In London, as a pure function of demographics, a poor man or woman could by dint of cunning, ferocity, enterprise, and grassroots populism rise to wealth and a measure of social distinction.

London has always had a tendency to celebrate its rogues, especially those with derring-do verve. The same notoriety was accorded their executioners, some of whom elevated their craft to a science--the cargo-handling derrick derived its name from the early 17th century hangman who originally devised it "... as an ingenious structure, like a crane, upon which twenty-three condemned could be hanged together". Derrick was outdone in the 1670s by Jack Ketch whose triple tree gallows could simultaneously dispatch a full two dozen.

In the tale of Jack Ketch, one has cause to reflect on the ambiguity the great mass of the London population has always felt about its criminals. Some of this no doubt derived from the harshness of an English law, ever more preoccupied with the protection of the propertied classes, which eventually numbered in the range of 350 capital offences. But does this fully explain the Kray Brothers being truly bigger than the Beatles in 1960s East London? As Ackroyd observes in the coda of a chapter entitled Horrible Murder ... in London mythology, the greatest heroes are often the greatest criminals. And so it was with Ketch. Tracts, pamphlets, allegories, street ballads--a creativity so vast as to constitute a cottage industry in itself--all broadcast in the grimy streets, all devoted to the vilification of Ketch, whose prolificity at dispatching unlucky folk heroes to eternity made him universally despised, and generated a public appetite for accounts of his misfortunes, real or imagined (apparently a long-held precept of a certain strain of London journalism--never let the facts get in the way of a good story).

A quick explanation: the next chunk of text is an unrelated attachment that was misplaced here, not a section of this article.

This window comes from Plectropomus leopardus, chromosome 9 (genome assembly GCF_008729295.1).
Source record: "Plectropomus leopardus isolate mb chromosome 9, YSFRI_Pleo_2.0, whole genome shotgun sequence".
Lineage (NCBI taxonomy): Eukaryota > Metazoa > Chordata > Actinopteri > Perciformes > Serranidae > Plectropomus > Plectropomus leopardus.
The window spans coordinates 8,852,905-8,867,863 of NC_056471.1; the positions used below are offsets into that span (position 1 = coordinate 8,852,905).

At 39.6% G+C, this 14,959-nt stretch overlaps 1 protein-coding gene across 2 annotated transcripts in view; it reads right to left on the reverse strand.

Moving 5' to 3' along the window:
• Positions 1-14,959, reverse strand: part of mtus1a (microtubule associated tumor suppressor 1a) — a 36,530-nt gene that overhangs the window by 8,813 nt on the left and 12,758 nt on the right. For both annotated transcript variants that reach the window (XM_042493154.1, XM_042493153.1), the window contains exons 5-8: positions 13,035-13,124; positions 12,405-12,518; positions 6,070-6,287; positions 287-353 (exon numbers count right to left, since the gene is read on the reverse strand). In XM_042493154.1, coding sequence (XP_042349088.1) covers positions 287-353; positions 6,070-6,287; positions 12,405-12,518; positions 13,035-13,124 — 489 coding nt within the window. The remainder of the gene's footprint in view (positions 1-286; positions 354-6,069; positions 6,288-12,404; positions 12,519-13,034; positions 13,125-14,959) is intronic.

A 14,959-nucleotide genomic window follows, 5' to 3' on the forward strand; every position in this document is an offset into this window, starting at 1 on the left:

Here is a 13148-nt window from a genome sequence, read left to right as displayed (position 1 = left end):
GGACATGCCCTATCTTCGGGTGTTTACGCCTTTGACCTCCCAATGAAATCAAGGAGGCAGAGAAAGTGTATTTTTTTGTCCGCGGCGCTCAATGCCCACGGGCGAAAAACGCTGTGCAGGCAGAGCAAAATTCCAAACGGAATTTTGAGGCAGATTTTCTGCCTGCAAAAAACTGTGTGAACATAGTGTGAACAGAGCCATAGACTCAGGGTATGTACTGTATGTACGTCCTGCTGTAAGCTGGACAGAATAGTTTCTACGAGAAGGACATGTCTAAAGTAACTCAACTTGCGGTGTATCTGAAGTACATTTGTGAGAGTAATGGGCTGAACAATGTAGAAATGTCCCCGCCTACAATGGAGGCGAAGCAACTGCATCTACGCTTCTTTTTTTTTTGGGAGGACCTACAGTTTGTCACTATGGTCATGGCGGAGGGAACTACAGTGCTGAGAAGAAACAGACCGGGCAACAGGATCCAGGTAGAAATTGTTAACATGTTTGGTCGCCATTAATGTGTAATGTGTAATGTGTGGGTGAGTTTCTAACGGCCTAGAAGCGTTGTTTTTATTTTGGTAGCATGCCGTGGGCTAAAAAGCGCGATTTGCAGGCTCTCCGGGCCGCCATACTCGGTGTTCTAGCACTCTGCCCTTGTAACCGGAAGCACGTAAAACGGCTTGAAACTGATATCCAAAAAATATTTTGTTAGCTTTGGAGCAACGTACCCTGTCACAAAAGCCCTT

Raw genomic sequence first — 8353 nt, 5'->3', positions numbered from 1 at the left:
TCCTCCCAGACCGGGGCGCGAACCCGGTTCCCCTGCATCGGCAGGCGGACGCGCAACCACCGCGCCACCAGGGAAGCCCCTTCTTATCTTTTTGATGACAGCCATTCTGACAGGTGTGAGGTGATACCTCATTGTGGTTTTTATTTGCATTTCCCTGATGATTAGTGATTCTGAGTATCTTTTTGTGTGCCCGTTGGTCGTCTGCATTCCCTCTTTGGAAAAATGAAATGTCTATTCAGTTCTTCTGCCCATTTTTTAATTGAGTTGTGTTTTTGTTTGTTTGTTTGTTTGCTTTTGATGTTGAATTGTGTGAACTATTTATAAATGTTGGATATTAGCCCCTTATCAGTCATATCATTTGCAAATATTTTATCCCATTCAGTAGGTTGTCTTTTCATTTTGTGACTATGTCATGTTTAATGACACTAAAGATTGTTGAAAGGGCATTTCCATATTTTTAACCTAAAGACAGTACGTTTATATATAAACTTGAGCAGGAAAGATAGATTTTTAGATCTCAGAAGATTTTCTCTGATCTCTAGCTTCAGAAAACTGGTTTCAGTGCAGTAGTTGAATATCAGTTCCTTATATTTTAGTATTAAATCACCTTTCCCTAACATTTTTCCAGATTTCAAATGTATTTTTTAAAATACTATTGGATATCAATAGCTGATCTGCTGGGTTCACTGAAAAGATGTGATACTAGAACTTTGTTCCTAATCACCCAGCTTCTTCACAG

As usual, it appears Ackroyd analyzes the social phenomenon correctly, and one can conclude no better than with one final quotation: "There was always the hope or expectation that something might go wrong--that the condemned man might fight for his liberty or the engine of death might not function satisfactorily. Charles White, condemned for arson in 1832, sprang forward at the exact moment the trap was opened and balanced on its edge while 'the crowd roared their encouragement as he struggled furiously with the executioner and his assistants. He was eventually thrown down the drop with the hangman clinging to his legs. In these instances, the sympathy of the London crowd flooded instinctively to the condemned, as if they were watching their own selves in the act of being dispatched by the authorities of the state."

Brian Lannan is a lawyer practising in Iqaluit, Nunavut.
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Title Annotation:Law And literature
Author:Lannan, Brian
Article Type:Book Review
Date:Feb 1, 2004